New research shows breakfast could provide the greatest opportunity for our fresh produce industry to convince more Kiwis to consume fruit and vegetables.
Almost 1000 New Zealanders took part in an online survey conducted last week for the 5+ A Day Charitable Trust. It found 39 per cent of Kiwis are less likely to eat fresh produce at breakfast. Responses for other meal and snack times ranged from 17 to 25 per cent.
"Breakfast is clearly an area we can target in conjunction with our partners," says 5+ A Day Charitable Trust General Manager Paula Dudley. "Our latest research report shows awareness of the 5+ A Day message is at an all-time high – 92 per cent of people know they're supposed to be eating five servings of fresh fruit and vegetables every day."
"The ongoing challenge for our industry is to increase consumption. Breakfast is an ideal time to eat healthy foods and kick-start the day. We will now work to raise awareness of what people's options are first thing in the morning by providing more recipe ideas and inspiring consumers through our communication and promotion activities."
Price is still perceived to be the biggest barrier to consuming fresh fruit and vegetables followed by quality/freshness, availability, variety and awareness of the health benefits.
"We know that buying fruit and vegetables in season is both cost-effective and nutritious, so 5+ A Day will continue to focus on dispelling the myth that fresh produce is expensive. Encouraging people to eat what's in season will change their perceptions over time and we remain committed to educating and informing the public on this point."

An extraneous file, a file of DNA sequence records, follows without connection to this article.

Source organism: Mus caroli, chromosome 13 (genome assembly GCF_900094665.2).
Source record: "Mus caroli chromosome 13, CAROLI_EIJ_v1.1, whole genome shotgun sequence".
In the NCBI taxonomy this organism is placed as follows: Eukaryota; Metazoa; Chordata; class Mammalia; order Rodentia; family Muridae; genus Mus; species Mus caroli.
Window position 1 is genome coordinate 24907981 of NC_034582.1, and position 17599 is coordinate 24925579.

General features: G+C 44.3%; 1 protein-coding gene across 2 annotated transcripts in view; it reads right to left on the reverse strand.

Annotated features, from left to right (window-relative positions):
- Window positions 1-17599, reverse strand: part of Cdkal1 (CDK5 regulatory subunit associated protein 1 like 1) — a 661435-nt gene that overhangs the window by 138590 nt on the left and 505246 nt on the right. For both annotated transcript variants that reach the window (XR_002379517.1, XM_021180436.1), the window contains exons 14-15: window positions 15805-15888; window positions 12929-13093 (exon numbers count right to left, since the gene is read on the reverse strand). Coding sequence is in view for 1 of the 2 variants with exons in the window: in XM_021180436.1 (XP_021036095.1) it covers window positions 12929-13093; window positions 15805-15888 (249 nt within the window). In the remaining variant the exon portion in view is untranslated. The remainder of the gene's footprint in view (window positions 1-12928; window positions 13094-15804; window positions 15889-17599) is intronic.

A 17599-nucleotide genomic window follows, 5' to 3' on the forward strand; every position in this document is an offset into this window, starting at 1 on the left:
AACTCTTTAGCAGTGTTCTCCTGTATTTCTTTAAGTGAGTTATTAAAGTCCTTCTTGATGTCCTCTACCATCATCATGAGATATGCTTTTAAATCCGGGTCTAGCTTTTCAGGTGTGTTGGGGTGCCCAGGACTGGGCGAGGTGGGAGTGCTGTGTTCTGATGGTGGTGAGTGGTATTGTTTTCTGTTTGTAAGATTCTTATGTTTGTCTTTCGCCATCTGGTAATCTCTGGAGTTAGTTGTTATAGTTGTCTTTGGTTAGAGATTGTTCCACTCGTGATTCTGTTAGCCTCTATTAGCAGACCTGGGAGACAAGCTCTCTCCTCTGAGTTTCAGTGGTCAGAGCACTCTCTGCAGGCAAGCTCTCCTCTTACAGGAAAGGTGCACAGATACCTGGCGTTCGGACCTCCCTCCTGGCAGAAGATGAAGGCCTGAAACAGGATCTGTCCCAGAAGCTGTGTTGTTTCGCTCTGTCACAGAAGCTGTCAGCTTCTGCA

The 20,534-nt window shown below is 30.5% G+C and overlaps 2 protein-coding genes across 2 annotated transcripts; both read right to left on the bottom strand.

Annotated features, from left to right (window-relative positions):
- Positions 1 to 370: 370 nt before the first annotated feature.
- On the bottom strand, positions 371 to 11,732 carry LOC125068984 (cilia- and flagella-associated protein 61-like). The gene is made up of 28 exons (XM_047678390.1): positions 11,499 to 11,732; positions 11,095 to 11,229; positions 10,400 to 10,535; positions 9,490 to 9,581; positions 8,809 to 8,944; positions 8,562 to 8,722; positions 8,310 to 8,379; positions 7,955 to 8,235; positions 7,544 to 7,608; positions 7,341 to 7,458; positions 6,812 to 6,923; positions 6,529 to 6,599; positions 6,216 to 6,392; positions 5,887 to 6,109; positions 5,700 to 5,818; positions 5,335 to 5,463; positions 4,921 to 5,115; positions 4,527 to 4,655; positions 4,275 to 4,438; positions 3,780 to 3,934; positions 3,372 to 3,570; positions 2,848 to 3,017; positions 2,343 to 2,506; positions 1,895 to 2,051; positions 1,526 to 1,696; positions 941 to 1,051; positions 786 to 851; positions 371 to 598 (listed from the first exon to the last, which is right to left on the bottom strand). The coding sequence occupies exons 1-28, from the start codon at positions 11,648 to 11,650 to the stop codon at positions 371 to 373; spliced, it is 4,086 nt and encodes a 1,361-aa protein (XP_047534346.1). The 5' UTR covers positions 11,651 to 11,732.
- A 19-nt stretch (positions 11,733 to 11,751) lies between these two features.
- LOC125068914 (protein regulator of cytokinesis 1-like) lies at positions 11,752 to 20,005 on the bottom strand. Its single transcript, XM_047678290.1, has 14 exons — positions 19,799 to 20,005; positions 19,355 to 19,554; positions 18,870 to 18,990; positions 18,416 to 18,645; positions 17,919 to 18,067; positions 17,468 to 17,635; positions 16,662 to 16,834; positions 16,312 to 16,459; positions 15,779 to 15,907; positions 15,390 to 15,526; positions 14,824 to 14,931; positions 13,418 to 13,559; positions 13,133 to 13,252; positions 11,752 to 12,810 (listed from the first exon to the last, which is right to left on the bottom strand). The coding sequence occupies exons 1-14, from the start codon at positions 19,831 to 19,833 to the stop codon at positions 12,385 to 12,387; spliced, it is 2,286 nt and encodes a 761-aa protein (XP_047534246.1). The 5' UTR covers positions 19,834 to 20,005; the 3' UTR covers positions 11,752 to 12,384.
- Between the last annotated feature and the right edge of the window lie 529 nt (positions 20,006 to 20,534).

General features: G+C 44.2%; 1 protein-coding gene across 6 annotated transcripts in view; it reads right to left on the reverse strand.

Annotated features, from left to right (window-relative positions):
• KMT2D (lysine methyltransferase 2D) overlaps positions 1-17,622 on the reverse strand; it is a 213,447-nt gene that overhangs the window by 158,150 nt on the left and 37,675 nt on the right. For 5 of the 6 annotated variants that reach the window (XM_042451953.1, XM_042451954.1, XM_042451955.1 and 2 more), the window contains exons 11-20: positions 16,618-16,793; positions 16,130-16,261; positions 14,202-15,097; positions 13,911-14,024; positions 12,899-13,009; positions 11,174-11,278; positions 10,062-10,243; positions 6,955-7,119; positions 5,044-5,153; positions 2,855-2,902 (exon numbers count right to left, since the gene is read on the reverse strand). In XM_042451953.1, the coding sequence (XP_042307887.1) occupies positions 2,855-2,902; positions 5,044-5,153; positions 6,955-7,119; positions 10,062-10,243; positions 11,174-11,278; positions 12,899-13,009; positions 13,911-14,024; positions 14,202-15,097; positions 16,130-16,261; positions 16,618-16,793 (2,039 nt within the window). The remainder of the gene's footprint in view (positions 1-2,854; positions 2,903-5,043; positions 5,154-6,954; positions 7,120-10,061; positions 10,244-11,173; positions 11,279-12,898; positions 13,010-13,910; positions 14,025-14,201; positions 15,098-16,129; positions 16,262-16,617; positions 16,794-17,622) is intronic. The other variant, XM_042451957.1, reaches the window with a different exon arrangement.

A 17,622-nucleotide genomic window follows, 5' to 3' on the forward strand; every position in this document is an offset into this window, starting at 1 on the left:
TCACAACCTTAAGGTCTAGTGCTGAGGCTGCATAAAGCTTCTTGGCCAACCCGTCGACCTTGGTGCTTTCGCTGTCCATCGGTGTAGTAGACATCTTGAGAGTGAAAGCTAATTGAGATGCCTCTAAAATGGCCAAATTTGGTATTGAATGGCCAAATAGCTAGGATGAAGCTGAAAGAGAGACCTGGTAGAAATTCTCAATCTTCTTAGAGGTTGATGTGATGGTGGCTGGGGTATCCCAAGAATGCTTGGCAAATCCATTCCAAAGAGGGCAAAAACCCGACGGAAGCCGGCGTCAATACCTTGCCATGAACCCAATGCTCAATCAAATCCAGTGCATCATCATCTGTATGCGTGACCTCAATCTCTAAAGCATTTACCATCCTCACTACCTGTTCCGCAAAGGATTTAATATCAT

Other responses to the question 'what would encourage you to eat more' included:
"This is all valuable feedback that we feel is important to pass onto the wider industry," Dudley says. "Keeping in touch with the mindset of consumers is crucial. We should never assume people are aware of the health benefits or know how to cook or consume fruit and vegetables at different times of day. Ongoing education and promotion is essential."
The nationwide survey was conducted by market research company Consumer Link and the results will be used to identify what areas the 5+ A Day Trust needs to focus on in the coming year.
"Another interesting finding is that 53 per cent of consumers do look for health information on packaging or labels such as the vitamin or mineral content. So investment in this area is definitely worth it," Dudley says.
The vast majority of survey respondents buy their fresh fruit and vegetables at the supermarket (88 per cent), while people also purchased at fruit and vegetable shops (48 per cent), farmers' markets (19 per cent), flea markets (4 per cent), direct from farmers (2 per cent) and via the internet (1 per cent).
Consumption rates remain at 40 per cent of all Kiwis eating 5+ A Day according to the latest Ministry of Health statistics, showing there is still work to be done to get all Kiwis eating more fresh fruit and vegetables.